Synopses & Reviews
The famed reform debates at al-Azhar Madrasa in nineteenth-century Cairo -- one of the most influential centers of religious study in Sunni Islam -- were enormously influential for twentieth-century Islamic thought. In this book Indira Gesink argues that narratives of these debates overemphasize the roles of famous modernists like Muhammad ‘Abduh, obscuring important themes. By restoring conservative voices to the debate, she shows that conservative ‘ulama engaged many of the same issues as reformers and led committees that generated and implemented reforms; ultimately, conservative leaders at al-Azhar provided crucial legitimacy for the reforms to become rooted in public life. Drawing on obscure, but important, archival sources to illustrate the important contributions of conservative scholars to the evolutionof twentieth-century Sunni Islam, Islamic Reform and Conservatism is indispensable for all those interested in the modern Middle East, religious history, secularism, modernism and religious reform.
"Indira Gesinks deeply researched study on al-Azhar reform sheds new light on a major chapter in the history of modern Islam. Dispensing with conventional portrayals of entrenched conservatives resisting enlightened modernists, Gesink reveals a far more nuanced and complicated set of intellectual and political struggles over al-Azhars organization, curriculum and administration. The revisionist account of Muhammad Abduhs character and career is particularly compelling. Gesink rescues the reputations of conservative sheikhs from the slanted perspective that Orientalists uncritically adopted. In addition, she vividly illustrates the overlapping influences on al-Azhar of the Muhammad Ali dynasty, British colonial authorities, eminent sheikhs and rowdy religious pupils. Al-Azhars present influence in Egypt and the Muslim world owes much to this chapter in its history. Gesinks book most certainly deserves the attention of readers interested in modern Islamic institutions and thought along with specialists on Egypt."--David Commins, Professor of History, Dickinson College; author of The Wahhabi Mission and Saudi Arabia (I.B.Tauris 2006)"Compelling revisionist historical study…a valuable contribution to both the modern history of Egypt and Sunni Islam...[It] sheds light on a largely neglected side of one of the most important debates in Islamic history...a required read for students of the Middle East and history of Islamic intellectual thought" -- Christopher Anzalone, The Muslim World Book Review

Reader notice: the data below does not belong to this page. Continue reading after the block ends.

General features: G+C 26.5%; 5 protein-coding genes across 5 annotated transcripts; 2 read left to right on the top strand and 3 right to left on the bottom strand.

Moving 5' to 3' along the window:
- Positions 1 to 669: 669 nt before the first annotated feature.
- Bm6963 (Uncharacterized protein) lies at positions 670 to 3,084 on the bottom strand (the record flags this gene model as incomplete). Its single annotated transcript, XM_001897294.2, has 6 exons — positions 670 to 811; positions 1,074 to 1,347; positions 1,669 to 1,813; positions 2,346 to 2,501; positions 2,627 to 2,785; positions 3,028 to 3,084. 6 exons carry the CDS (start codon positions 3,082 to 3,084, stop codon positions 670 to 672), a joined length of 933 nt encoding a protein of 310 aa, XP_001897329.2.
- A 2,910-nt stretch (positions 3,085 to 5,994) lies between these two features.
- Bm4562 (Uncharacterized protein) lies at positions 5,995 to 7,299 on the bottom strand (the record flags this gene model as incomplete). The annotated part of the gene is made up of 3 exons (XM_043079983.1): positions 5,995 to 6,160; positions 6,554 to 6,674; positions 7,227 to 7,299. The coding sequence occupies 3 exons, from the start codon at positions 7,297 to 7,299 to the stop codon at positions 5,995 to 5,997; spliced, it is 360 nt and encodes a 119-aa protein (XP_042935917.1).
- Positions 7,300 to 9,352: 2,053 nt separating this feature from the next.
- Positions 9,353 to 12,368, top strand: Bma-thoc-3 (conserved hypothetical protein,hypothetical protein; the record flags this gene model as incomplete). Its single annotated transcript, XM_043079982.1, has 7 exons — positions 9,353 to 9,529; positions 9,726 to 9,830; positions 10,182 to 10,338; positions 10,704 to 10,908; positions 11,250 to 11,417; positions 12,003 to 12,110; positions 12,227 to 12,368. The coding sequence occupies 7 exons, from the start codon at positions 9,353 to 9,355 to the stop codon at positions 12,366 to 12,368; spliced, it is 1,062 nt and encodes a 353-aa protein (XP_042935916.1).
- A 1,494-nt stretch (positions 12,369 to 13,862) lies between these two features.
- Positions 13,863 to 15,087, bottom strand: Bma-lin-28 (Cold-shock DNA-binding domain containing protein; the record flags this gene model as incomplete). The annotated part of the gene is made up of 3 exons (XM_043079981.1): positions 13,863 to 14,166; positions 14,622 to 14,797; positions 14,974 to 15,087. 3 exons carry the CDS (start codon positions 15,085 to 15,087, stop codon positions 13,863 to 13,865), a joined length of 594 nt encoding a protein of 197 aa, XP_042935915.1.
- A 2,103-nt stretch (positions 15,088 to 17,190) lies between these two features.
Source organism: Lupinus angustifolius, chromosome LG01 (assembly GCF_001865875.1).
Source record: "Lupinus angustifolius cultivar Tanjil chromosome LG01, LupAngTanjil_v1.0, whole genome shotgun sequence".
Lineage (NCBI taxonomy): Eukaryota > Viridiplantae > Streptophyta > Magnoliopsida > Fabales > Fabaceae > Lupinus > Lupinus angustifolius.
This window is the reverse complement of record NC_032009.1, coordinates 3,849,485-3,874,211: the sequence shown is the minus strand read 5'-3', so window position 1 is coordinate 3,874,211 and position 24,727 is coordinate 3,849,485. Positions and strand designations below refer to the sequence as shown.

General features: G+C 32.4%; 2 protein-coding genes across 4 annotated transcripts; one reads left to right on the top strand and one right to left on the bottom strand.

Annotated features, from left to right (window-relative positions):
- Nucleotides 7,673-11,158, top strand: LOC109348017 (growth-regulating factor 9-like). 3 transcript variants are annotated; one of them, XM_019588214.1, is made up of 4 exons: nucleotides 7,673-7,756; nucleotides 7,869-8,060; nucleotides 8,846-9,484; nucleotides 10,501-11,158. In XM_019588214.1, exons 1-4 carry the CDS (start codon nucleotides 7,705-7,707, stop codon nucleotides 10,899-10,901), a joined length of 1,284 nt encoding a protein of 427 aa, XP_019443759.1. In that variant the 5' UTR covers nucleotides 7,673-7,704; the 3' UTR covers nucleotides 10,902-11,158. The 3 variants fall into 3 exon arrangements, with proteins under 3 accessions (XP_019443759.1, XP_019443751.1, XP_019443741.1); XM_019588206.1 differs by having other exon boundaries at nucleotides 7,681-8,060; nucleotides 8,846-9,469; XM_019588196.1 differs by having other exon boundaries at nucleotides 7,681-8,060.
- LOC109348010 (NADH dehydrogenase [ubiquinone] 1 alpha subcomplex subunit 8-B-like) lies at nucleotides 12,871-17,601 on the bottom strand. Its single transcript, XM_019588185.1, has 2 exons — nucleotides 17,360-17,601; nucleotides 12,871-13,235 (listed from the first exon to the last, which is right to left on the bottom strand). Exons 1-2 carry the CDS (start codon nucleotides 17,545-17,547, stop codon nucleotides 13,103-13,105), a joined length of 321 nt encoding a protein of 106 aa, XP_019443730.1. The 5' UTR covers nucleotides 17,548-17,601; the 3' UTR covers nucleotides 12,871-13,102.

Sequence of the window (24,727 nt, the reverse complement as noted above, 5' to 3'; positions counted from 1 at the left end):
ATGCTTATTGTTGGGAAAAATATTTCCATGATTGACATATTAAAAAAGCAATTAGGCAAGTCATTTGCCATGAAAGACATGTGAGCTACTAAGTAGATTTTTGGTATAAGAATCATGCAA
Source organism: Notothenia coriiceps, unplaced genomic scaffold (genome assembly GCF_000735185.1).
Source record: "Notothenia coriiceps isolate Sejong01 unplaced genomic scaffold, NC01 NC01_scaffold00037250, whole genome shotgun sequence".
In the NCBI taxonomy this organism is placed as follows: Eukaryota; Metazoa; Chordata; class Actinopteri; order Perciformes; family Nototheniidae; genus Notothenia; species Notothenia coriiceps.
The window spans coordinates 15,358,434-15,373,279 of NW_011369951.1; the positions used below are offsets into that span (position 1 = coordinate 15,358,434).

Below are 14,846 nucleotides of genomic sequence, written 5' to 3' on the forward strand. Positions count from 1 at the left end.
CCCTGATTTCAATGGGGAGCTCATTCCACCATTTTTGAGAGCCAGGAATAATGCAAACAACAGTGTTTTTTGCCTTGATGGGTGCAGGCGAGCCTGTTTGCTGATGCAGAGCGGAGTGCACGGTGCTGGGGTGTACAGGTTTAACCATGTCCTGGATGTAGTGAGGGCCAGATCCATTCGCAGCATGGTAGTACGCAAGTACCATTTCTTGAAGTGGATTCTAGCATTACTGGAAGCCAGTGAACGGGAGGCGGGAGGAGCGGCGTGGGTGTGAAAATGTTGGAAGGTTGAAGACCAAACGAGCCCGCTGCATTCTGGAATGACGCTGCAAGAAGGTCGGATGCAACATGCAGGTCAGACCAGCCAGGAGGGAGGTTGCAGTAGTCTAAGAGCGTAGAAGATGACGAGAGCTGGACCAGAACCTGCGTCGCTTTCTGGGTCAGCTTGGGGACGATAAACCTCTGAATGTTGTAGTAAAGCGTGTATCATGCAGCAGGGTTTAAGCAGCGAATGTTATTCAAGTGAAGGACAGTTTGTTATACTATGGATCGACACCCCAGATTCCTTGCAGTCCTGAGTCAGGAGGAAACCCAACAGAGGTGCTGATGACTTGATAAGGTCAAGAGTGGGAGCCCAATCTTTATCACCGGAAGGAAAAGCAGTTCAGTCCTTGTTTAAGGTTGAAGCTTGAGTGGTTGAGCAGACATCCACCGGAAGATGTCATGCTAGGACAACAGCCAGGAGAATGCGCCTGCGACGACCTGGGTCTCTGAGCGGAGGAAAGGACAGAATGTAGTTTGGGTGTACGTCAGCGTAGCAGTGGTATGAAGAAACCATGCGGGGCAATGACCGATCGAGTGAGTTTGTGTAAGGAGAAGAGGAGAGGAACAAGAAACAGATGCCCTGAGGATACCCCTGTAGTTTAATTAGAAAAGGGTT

About the Author
Indira Falk Gesink is Associate Professor of History at Baldwin-Wallace College in Berea, Ohio. She received her PhD in History from Washington University in St. Louis in 2000, and lived in Egypt in 1995-1996 and 1998.
Table of Contents
* Introduction * Religion and the State: al-Azhar during Muhammad ‘Ali * Order and Disorder: The Evolving Critique of Madrasa Education (1834-1870) * Progress, Nationalism and the Negative Construction of al-Azhar ‘Ulama (1870-1882) * A Conservative Defense of Taqlid * Efficiency, Mission and the Meaning of ‘Ilm (1882-1899) * The Syrian Riwaq Cholera Riot * Muhammad ‘Abduh and Ijtihad * Who Reformed al-Azhar? * Conclusion * Notes * Selected Bibliography * Index *